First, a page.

Rebuilding a Saginaw Rotary Valve Power Steering Gear

Read This Before Working on a Saginaw Rotary Valve Power Steering Gear:

Rebuilding a steering gear requires care and special tools. Resealing and rebuilding a Saginaw Rotary Valve power steering gear can be difficult if you do not have these tools or you lack experience with this kind of work…Rebuilt steering gear assemblies are readily available from a variety of sources, including Cardone, AC-Delco and others. If the reseal or rebuild work shown in this video is more than you care to handle, consider purchasing a rebuild/exchange steering gear from a reputable source…Note that the steering gear shown in this lengthy instructional video is from a 1989 Jeep YJ Wrangler. This gear shares many features with other Saginaw Rotary power steering gears of that era and earlier. However, later model Saginaw units use a different seal configuration and may have other unique features. When rebuilding any steering gear, be certain to use a factory or professional level service manual that covers the specific year, make and model of your vehicle. For a general overview, this video will prove helpful. If you decide that the work takes too much time, skill or tooling, consider purchasing a rebuilt/exchange steering gear assembly from a reputable source.

Note that this 1999 Jeep XJ Cherokee’s Rotary Valve power steering gear sector/pitman shaft uses a different seal layout than the earlier gear depicted in the video. Parts differences are one reason why you need a shop manual for your specific year, make and model vehicle. Follow factory guidelines when working on a Saginaw Rotary Valve power steering gear.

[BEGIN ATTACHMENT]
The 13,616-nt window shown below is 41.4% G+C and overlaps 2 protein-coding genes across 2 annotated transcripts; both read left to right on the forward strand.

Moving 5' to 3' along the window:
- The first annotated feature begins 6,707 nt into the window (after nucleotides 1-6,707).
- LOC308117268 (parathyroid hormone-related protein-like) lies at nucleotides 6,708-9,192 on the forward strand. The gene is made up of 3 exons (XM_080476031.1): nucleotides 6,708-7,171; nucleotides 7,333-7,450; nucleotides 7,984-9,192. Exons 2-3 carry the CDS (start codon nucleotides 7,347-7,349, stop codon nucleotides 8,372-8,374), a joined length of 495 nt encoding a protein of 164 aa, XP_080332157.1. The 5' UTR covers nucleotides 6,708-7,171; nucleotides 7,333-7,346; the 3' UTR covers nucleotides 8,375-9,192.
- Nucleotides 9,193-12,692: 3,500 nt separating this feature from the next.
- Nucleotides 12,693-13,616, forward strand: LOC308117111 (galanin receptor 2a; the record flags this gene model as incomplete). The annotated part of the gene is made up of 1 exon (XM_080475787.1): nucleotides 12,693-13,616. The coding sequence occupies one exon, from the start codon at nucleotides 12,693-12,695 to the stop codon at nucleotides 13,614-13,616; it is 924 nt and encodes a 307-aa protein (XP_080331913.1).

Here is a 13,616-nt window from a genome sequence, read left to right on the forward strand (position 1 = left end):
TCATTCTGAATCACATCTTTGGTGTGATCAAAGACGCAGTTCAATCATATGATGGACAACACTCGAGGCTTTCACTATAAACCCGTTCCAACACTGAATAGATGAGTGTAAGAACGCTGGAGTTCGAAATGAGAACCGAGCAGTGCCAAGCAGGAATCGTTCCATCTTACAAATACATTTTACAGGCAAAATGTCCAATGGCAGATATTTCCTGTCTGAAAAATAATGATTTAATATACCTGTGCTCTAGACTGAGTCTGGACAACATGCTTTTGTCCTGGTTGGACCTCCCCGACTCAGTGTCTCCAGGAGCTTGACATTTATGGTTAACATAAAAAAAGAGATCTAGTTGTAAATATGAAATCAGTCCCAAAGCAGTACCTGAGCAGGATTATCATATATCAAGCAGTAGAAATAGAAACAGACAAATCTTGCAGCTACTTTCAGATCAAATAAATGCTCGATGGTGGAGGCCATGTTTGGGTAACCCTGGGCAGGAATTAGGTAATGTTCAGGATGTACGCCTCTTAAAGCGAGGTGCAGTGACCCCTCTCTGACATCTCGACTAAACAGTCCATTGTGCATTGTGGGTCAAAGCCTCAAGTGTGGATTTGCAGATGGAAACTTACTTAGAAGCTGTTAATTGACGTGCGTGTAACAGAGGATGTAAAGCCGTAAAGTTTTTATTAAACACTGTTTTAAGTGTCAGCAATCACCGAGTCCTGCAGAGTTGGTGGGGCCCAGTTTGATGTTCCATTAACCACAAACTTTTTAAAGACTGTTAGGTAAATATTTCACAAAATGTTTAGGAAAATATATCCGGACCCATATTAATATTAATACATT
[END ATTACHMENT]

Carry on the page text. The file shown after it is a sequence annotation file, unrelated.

This in-depth HD video provides the general steps for working on a Saginaw 700 or 800 series power steering gear. These guidelines apply to many Saginaw integral rotary valve power steering gears in the 700 or 800 series. Whether a gear needs re-sealing or a complete overhaul, either on the workbench or in the field, the video will prove helpful. A factory-level or professional shop manual for your specific vehicle will provide necessary details and specifications for working on your gear.  Do not attempt this job without a shop manual or instructions related to your year, make and model vehicle.

Many makes of automobiles, light trucks and SUV models use Saginaw rotary valve integral power steering gears. The “700-series”, “800-series” and similar derivative designs, including the “605” gears, each trace back to Saginaw Gear Division’s patented innovation, the recirculating ball-and-nut, worm and sector mechanism. The Rotary Valve design introduced in 1959 took power steering gear technology into the modern era, features that survive to this day.  

Note:  The 605 gear shares some features with the 700 and 800 series steering gears; however, the 605 design, its parts and service steps differ significantly from these other Saginaw integral power gear types. Know your gear type and its features.  Use a service manual that covers your specific gear’s design and application.

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This typical Saginaw 800-series type steering gear is undergoing adjustment on the work bench. Once you have diagnosed a problem with a gear, remove the unit from the vehicle. This gear fits a 1989 Jeep YJ Wrangler.

Note: Begin with the in-chassis troubleshooting feature at the magazine, click here. The troubleshooting feature provides guidelines for performing an in-chassis steering gear diagnosis. You can quickly determine the extent of wear or damage to a Saginaw Rotary Valve integral power steering gear before removing the gear for rebuilding or resealing.